Chocolate in the Modern Media
Moving into the modern age, there is almost an overabundance of media that is available, which presents a unique challenge as the user can curate their own opinions regarding products like chocolate. Therefore, the utilization of media must be strategic and diverse to appeal to specific interests of users but also be sufficiently applicable that a wide array of viewers could be drawn in. Despite the excessive number of media options, chocolate remains at the focal point of food media as numerous individuals within the field are leveraging their positions to improve the state of the cacao and chocolate production.
Chocolate Smudges on Pen and Keyboard
Following in the footsteps of Nevinson and other chocolate journalists, cacao and chocolate have remained at the forefront of food writing. Articles that feature chocolate and cacao are often highlighted on major media outlets such as The New York Times and Washington Post, which demonstrates a continued interest for a broad audience. Furthermore, the creation of boutique food magazines such as The Lucky Peach and online food platforms like Eater have made accessing musings about the guilty pleasure even easier. However, that is not to say that the issues surrounding chocolate and cacao have deviated immensely from the past.
Given the global nature of the chocolate industry, historically, it was difficult for journalists to fully engage with every party involved. Therefore, while certain situations such as the Cadbury situation in São Tomé and Príncipe were exposed, many others likely slipped beneath the radar. As the world has become more interconnected and accessible, many of the problems that plague cacao and chocolate production have come to light. Starting from the beginning of chocolate production on the cacao farms, numerous media outlets have exposed that horrific conditions that workers often experience alongside issues with child labor (Romero 2009, O’Keefe 2016). Despite numerous instances that have raised these problems in the past, the chocolate industry has yet to address these problems in a constitutive manner. However, through raising awareness of these issues on a broader scale, the hope within media is to inspire groups to act and address these problems.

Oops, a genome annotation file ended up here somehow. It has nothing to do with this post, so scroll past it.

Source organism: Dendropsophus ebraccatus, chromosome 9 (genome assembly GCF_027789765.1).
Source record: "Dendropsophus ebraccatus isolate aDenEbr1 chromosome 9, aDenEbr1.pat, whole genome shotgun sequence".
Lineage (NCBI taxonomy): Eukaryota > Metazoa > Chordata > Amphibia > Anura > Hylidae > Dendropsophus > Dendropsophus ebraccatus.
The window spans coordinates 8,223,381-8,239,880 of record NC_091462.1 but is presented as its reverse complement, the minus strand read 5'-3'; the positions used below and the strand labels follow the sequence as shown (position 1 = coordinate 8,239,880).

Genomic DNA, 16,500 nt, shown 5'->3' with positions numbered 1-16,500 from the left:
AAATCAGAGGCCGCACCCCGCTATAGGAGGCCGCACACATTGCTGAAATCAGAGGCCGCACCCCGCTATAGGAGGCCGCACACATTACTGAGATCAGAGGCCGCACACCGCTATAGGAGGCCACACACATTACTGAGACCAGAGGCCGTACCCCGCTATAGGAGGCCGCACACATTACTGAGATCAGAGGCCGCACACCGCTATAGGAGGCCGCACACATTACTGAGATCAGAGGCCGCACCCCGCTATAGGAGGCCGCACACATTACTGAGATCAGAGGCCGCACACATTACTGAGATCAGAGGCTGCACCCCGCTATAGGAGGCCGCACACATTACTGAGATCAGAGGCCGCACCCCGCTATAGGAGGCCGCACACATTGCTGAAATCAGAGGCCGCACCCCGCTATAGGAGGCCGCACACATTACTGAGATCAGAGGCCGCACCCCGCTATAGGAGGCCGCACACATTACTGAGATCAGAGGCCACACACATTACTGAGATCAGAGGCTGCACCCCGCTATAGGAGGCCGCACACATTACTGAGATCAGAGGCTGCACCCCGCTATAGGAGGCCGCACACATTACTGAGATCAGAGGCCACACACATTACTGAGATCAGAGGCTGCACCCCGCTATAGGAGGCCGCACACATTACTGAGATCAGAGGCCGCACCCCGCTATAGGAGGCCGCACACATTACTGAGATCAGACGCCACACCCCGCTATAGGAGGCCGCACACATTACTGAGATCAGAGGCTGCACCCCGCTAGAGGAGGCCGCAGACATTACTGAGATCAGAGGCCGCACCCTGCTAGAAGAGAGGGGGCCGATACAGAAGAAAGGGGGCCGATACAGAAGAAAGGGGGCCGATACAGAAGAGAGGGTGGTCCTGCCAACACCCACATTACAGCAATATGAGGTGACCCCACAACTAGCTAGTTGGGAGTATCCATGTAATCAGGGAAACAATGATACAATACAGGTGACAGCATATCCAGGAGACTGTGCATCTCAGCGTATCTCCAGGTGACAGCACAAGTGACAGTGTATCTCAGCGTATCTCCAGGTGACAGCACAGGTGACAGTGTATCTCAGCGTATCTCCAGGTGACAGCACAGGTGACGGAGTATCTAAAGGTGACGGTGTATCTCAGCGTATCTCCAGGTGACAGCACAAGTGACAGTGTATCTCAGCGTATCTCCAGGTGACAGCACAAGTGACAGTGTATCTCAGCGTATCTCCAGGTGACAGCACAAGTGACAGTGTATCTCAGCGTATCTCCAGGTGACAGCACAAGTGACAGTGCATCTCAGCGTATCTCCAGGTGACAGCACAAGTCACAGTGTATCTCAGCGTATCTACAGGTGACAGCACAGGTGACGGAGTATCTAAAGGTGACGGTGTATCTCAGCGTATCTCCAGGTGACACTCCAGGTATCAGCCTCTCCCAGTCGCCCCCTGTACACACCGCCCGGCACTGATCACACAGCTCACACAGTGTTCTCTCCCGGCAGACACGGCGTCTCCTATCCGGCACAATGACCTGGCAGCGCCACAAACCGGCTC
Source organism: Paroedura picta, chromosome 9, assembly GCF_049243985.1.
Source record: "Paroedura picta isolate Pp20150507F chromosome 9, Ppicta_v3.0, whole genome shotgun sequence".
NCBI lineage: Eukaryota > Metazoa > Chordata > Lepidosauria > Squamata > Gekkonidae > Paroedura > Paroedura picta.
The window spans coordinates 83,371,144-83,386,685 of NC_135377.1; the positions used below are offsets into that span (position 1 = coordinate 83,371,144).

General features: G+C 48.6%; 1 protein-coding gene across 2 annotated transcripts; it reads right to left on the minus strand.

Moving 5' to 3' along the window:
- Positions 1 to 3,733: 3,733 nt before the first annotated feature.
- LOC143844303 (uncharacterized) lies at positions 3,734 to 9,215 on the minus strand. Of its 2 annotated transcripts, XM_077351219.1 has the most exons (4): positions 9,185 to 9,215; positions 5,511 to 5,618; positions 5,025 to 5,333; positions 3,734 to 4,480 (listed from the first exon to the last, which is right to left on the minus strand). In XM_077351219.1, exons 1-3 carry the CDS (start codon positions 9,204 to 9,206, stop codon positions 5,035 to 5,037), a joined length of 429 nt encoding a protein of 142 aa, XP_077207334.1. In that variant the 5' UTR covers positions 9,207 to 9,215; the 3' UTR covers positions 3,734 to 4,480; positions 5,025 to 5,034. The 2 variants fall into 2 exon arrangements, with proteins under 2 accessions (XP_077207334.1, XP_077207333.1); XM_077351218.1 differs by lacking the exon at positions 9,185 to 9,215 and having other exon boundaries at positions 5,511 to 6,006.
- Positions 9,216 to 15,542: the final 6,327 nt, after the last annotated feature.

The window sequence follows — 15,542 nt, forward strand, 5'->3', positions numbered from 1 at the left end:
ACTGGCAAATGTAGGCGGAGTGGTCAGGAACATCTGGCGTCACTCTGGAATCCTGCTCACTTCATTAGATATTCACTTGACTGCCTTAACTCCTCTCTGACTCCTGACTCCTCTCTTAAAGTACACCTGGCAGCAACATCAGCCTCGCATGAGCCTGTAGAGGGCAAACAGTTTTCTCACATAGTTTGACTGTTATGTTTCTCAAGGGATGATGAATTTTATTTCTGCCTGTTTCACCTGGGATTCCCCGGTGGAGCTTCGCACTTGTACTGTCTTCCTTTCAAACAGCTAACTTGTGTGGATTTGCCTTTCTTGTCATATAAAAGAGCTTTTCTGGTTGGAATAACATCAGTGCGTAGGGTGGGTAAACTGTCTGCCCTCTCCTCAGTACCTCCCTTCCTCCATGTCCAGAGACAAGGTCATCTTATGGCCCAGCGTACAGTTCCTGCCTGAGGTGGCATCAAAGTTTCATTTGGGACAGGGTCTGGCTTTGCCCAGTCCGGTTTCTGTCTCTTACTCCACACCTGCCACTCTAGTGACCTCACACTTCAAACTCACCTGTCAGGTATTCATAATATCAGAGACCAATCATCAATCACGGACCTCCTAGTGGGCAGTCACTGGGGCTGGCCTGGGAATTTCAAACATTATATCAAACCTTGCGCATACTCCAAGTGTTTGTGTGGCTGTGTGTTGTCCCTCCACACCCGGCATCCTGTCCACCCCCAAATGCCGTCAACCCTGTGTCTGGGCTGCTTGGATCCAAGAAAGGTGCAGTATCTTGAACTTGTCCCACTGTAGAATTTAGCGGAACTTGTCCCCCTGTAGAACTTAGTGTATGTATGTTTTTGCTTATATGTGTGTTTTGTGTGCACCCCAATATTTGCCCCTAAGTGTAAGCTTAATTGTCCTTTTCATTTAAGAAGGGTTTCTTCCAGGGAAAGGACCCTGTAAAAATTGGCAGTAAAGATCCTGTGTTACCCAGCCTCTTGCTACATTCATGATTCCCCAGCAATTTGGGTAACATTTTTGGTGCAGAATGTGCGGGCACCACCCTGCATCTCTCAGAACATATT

Alongside the continued discussion on labor concerns within the chocolate industry, another vestige of the chocolate past is discussions on the purported health benefits associated with chocolate. The healthy discussion surrounding chocolate has continued in the modern age as various “experts” with the field attempt to leverage their authority for the sake of pushing their respective agendas. Media outlets basically constantly contradict themselves through the slew of articles published in both support and dissent for the health benefits associated with chocolate (Oaklander 2014, Drayer 2018). Therefore, while the narrative has shifted from the historical perspective that cacao and chocolate having almost magical therapeutic properties, the jury is out on the current state of the field. Due to the immense amount of media content that is available, there is the unfortunate consequence that the true nature of chocolate is diluted. While each viewer has the privilege of establishing their own opinion towards chocolate and cacao, it becomes increasingly more challenging to distill the truth.
Ready, Set, Chocolate!
While traditional forms of media such as newspapers and journals remain influential, newer forms of visual media have become increasingly prominent and preferred to primarily text-based articles. From TV shows to documentaries and from Youtube series to Netflix features, the number of video-based chocolate media has also reached incredible levels with the profound advantage of providing a glimpse into the reality behind situations beyond words. Even after disregarding the innumerable recipes and delectable showcases of chocolate, videos and visual representations play a pivotal role in highlighting the production process and issues that surround the chocolate market.